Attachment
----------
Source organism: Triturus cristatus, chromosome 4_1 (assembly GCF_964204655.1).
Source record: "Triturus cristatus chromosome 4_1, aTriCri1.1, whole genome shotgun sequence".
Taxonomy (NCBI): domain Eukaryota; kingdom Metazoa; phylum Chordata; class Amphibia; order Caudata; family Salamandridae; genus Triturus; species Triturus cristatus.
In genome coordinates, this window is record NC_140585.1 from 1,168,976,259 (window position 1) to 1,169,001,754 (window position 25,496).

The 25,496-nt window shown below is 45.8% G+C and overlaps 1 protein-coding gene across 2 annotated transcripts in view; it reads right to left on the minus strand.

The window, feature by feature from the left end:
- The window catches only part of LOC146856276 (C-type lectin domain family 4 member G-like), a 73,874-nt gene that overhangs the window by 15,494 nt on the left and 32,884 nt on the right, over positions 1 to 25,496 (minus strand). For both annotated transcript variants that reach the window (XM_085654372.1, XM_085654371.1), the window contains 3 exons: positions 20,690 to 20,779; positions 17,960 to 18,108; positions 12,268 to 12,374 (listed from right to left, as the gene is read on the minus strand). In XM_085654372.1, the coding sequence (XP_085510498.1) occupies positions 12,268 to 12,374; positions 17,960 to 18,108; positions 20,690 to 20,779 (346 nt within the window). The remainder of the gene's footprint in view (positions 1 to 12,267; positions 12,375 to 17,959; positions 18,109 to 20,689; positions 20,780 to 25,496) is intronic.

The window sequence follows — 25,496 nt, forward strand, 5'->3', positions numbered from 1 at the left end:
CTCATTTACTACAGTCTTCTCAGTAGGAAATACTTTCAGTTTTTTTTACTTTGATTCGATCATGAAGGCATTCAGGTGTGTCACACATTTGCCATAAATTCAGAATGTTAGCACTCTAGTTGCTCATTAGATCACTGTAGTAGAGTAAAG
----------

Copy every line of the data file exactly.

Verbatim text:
Source organism: Triturus cristatus, chromosome 4_1 (assembly GCF_964204655.1).
Source record: "Triturus cristatus chromosome 4_1, aTriCri1.1, whole genome shotgun sequence".
Taxonomy (NCBI): domain Eukaryota; kingdom Metazoa; phylum Chordata; class Amphibia; order Caudata; family Salamandridae; genus Triturus; species Triturus cristatus.
In genome coordinates, this window is record NC_140585.1 from 1,168,976,259 (window position 1) to 1,169,001,754 (window position 25,496).

The 25,496-nt window shown below is 45.8% G+C and overlaps 1 protein-coding gene across 2 annotated transcripts in view; it reads right to left on the minus strand.

The window, feature by feature from the left end:
- The window catches only part of LOC146856276 (C-type lectin domain family 4 member G-like), a 73,874-nt gene that overhangs the window by 15,494 nt on the left and 32,884 nt on the right, over positions 1 to 25,496 (minus strand). For both annotated transcript variants that reach the window (XM_085654372.1, XM_085654371.1), the window contains 3 exons: positions 20,690 to 20,779; positions 17,960 to 18,108; positions 12,268 to 12,374 (listed from right to left, as the gene is read on the minus strand). In XM_085654372.1, the coding sequence (XP_085510498.1) occupies positions 12,268 to 12,374; positions 17,960 to 18,108; positions 20,690 to 20,779 (346 nt within the window). The remainder of the gene's footprint in view (positions 1 to 12,267; positions 12,375 to 17,959; positions 18,109 to 20,689; positions 20,780 to 25,496) is intronic.

The window sequence follows — 25,496 nt, forward strand, 5'->3', positions numbered from 1 at the left end:
CTCATTTACTACAGTCTTCTCAGTAGGAAATACTTTCAGTTTTTTTTACTTTGATTCGATCATGAAGGCATTCAGGTGTGTCACACATTTGCCATAAATTCAGAATGTTAGCACTCTAGTTGCTCATTAGATCACTGTAGTAGAGTAAAG